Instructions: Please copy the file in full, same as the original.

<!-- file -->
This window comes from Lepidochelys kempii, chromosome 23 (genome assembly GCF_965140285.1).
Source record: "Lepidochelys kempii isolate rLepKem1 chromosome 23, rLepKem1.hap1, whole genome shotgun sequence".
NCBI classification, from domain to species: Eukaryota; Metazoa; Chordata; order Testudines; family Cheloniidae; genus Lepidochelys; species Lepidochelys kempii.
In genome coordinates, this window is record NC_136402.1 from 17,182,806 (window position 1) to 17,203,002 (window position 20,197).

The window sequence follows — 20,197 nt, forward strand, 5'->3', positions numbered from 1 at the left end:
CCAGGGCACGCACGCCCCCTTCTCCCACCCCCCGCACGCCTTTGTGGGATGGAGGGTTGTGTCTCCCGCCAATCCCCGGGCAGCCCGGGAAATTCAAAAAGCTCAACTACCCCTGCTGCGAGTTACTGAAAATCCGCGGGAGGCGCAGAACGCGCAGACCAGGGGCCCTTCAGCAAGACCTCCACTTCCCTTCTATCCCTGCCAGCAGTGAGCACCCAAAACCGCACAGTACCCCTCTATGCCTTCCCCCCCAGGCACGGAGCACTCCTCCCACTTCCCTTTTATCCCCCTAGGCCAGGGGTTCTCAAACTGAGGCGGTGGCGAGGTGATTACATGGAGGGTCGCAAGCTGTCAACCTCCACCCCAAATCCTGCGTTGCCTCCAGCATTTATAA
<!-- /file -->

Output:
This window comes from Lepidochelys kempii, chromosome 23 (genome assembly GCF_965140285.1).
Source record: "Lepidochelys kempii isolate rLepKem1 chromosome 23, rLepKem1.hap1, whole genome shotgun sequence".
NCBI classification, from domain to species: Eukaryota; Metazoa; Chordata; order Testudines; family Cheloniidae; genus Lepidochelys; species Lepidochelys kempii.
In genome coordinates, this window is record NC_136402.1 from 17,182,806 (window position 1) to 17,203,002 (window position 20,197).

The window sequence follows — 20,197 nt, forward strand, 5'->3', positions numbered from 1 at the left end:
CCAGGGCACGCACGCCCCCTTCTCCCACCCCCCGCACGCCTTTGTGGGATGGAGGGTTGTGTCTCCCGCCAATCCCCGGGCAGCCCGGGAAATTCAAAAAGCTCAACTACCCCTGCTGCGAGTTACTGAAAATCCGCGGGAGGCGCAGAACGCGCAGACCAGGGGCCCTTCAGCAAGACCTCCACTTCCCTTCTATCCCTGCCAGCAGTGAGCACCCAAAACCGCACAGTACCCCTCTATGCCTTCCCCCCCAGGCACGGAGCACTCCTCCCACTTCCCTTTTATCCCCCTAGGCCAGGGGTTCTCAAACTGAGGCGGTGGCGAGGTGATTACATGGAGGGTCGCAAGCTGTCAACCTCCACCCCAAATCCTGCGTTGCCTCCAGCATTTATAA